SIOUX FALLS, S.D. – Adapting and using technology appropriately for each cow is critical when gathering data and acting on it for the betterment of a dairy.
    Industry experts shared guidance based on their experiences with new technology and data with dairy farmers during the Data and Innovation Summit June 30 in Sioux Falls.
    “As an industry, we have the dilemma of two ways to think about decision making,” Dr. Jason Osterstock said. “There’s intuition which is steeped in tradition and heritage, and then there’s data-driven which we practice a lot in milk recording, herd recording.”
    Osterstock, with Zoetis, presented “Unlocking the power of data for the hardest working cows in the business” during the summit.

The power of cross-referencing data
    Since farms are managed with a whole-herd approach, Osterstock gave examples of how technology and data derived from such technology help farmers make more informed decisions for each individual cow. At the same time, the whole herd can be kept in mind when considering the long-term goals of the farm.
    “At the time of my training in preventative medicine herd health, the individual cow wasn’t a fad but it was, fundamentally, the approach,” said the veterinarian. “As herd sizes expanded, we didn’t have the luxury of practicing individual medicine when thinking about managing populations. Twenty years later, we’re driving back to individual cows with technology.”
    He cautioned the use of data from specific technologies for only the obvious purposes.
    “It’s imperative we break down the silos in our data,” Osterstock said. “Don’t think of genetic technologies for genetic data, parlor for parlor. We need to think about how this data comes together for a data ecosystem.”
    For example, Osterstock spoke of using genomic information for productivity but also tracking incidence of disease survival in a herd. There is opportunity to make appropriate decisions knowing the accuracy of genomic predictions, particularly when comparing high and low genomic animals.
    Osterstock’s presentation showed stark differences between high and low genomic animals regarding mastitis and displaced abomasum.
    “Those predictions are almost scary at how well they work,” Osterstock said. “If you start to see a DA, from a genetic perspective, you should not be getting DAs; that’s the yellow canary that says there’s a problem there.”
    Using such information in vast ways allows farmers to proactively manage their herds while considering both genetic and environmental risk factors.
    
Know how to use the data
    Having a plethora of information can lead a dairy farm in the right direction, but using that information poorly can be detrimental to the business.
    “Unfortunately, if data is used incorrectly, bad things happen,” Dr. Michael Overton said. “Maybe you’re looking at the wrong data and intervening with a problem that doesn’t exist or you fail to intervene with a problem that could be fixed.”
    Overton, with Zoetis, explained how to appropriately use data in his summit presentation, “Do’s and don’ts of interpreting farm data: Avoiding common data mistakes.”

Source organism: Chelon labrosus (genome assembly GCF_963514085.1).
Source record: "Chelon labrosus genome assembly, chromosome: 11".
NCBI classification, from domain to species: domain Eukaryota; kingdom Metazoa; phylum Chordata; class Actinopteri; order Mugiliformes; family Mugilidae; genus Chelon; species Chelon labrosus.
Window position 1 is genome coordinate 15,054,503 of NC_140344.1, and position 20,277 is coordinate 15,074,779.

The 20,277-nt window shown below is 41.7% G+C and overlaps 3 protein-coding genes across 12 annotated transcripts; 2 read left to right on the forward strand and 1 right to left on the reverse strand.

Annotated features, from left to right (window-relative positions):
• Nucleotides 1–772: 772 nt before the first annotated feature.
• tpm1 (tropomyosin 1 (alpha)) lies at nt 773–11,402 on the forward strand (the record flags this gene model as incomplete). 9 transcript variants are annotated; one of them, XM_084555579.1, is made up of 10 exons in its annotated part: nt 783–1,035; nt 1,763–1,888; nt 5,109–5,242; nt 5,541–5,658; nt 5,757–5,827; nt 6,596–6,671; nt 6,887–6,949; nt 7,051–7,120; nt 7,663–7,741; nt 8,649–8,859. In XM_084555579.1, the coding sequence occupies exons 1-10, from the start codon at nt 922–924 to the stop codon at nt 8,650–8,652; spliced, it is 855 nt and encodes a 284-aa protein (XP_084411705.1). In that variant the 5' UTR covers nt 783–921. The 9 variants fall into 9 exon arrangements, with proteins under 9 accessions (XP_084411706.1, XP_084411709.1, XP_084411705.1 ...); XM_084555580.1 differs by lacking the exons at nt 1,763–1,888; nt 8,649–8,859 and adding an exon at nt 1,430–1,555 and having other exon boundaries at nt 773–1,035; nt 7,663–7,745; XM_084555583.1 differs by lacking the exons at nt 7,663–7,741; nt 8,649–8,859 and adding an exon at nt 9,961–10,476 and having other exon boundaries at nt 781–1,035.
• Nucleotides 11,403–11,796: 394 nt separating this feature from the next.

Before farmers are ready to evaluate the data, they should first formulate a question. This will allow data to be collected and trends to be reviewed before developing an action plan with farm consultants such as the nutritionist or veterinarian.
    Overton warned of variations in the data sets.
    “It is the bane of my existence,” he said. “It creates clouding when interpreting what’s happening in the herd’s performance. We have to make sure we can ascertain what we measure represents what the population is doing.”
    Dairy farmers should also be cautious of bias in their data. For example, a selection bias was presented when asking whether older cows make more milk.
    Overton told of a case of 15,000 cows followed over five years. The surviving cows gave more milk each lactation and it increased with the average population.
    “We weren’t comparing apples to apples because cows dropped off with each lactation,” Overton said. “Yes, older cows made more milk, but what we observed is selection bias and keeping better animals around longer.”
    Averages also do not tell the whole story of a herd.
    Overton gave the example of Michael Jordan walking into a bar during happy hour.
    “Every person instantly becomes a millionaire, on average,” he said. “In reality, the average net worth could be $85,000, but one outlier changed the perspective of what you would interpret the average to be.”
    Considering some of the ways data can be misinterpreted, Overton also stressed the importance of reviewing industry benchmarks and other farms’ data points. He said milk production and reproduction can easily be benchmarked with values consistent across the industry, but other values vary greatly between facilities.
    The same goes for treatments.
    “The reality is that each herd had a reason to make those decisions,” Overton said. “Looking at the historical references on the farm will give a conscious insight to the right decision.”
    With available technology in the industry, the data holds a wealth of potential for dairy farmers to further their success.
    “Farm data is a collection of bits of information used to improve the herd and farm,” Overton said. “By itself, it’s largely useless. Look at it all before taking corrective action.”
    Osterstock agreed.
    “Be vigilant and optimistic in what you can do,” he said. “Exert influence, be creative; there’s a lot of great stuff coming that will fundamentally change the way we dairy.”